Shortly after I saw Mike Gould walking up the path towards me, so I walked over to tell him I had the hawker in view, and he had just had a glimpse of one himself. At this point I should have worked out there were 2 Norfolk Hawkers, but he and his partner joined me watching the second insect which was showing really well, and we spent a while taking a few photos and enjoying it flying back and forth slowly along the dyke. A little later Marc Heath joined us and confirmed there was a second Norfolk Hawker he had been watching while I was with Mike, presumably the first insect I saw.
Other dragonflies seen on my walk were 2 Brown Hawkers, an Emperor, I'm pretty sure there was a Hairy Dragonfly go past while I was watching the Norfolk Hawkers, several Scarce Chasers, loads of Black-tailed Skimmers, Banded Demoiselles, Red-eyed Damselflies, Common Blue, Azure and Blue-tailed Damselflies.

Wednesday, 10 July 2013

Large and Small

Wednesday 10th July. What started out a nice sunny morning soon turned grey and chilly when the n/e wind brought cloud in off the coast. In the afternoon I took a drive over to Wye, where the sun was just about breaking through the low cloud, and a sheltered spot along the walk had good numbers and variety of butterflies, including Large Skipper and Small Heath.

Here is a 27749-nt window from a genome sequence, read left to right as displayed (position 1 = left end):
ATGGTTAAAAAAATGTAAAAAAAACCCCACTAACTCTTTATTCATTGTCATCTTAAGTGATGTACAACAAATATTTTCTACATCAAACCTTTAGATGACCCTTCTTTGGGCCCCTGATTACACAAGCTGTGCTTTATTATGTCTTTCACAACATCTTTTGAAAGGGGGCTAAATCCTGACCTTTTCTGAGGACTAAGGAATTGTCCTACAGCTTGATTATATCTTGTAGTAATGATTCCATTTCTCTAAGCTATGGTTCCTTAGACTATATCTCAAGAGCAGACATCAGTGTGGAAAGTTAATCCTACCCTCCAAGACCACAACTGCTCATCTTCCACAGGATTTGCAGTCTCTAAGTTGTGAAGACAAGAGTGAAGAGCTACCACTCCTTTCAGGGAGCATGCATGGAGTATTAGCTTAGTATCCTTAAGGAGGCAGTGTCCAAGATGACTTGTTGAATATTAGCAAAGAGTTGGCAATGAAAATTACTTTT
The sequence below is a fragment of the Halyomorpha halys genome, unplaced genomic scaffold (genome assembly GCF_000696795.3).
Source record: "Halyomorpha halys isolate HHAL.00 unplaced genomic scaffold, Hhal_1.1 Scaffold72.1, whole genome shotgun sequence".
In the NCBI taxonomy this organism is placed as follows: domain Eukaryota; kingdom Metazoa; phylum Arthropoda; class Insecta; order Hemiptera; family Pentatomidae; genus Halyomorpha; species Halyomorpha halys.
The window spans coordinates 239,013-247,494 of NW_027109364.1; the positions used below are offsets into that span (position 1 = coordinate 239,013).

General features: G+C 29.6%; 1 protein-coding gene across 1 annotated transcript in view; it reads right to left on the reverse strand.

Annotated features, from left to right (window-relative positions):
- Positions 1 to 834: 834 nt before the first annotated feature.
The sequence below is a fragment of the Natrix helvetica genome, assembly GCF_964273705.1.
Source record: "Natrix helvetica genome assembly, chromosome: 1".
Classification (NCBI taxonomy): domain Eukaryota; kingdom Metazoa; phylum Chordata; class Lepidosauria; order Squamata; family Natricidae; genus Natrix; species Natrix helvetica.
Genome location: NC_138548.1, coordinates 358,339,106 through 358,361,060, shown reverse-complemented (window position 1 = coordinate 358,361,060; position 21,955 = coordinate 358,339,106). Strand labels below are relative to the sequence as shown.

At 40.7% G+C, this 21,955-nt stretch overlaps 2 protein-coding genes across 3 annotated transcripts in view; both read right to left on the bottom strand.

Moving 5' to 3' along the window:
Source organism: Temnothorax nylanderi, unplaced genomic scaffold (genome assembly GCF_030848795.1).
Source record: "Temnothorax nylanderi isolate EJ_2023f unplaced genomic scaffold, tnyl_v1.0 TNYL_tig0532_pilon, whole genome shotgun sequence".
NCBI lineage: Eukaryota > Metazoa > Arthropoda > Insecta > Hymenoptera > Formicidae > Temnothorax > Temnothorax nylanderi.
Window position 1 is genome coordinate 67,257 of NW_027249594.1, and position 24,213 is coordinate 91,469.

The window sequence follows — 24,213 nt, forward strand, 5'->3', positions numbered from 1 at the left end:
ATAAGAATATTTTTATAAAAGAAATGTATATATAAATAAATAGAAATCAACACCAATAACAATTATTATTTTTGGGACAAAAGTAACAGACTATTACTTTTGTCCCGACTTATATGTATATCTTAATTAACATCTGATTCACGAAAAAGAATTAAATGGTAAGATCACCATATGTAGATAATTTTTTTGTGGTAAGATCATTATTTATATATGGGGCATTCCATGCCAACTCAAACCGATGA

The last few days have seen several pairs of Large Red and Azure Damselflies ovipositing at the new garden pond, and regular visits from Blue-tailed Damselflies.

A couple of woodland walks

Monday 8th July. Warm, sunny and the continuing n/e breeze. Despite having the day off work, home life restriced my opporunities to get out in the sun. Eventually I managed a walk in Church Woods behind the house, and although I only had a couple of hours it was lovely to be outdoors. The butterflies were restricted in variety, but plentiful in numbers, with many Ringlets and Meadow Browns in the verge grasses and ferns. I was hoping to see some Heath Fritillaries again this year, and in the same spot as the last couple of years there were a few easily seen, but not the large numbers seen in other local woods. However, what was rather pleasing on the wander round the woods was coming across more Heath Fritillaries in 3 more areas of the woods I've not seen them I before. The habitat now looks prefect and it's obvious the woods are being managed to encourage them to colonise. I also saw a few Speckled Woods, Common Blues and a single Common Darter.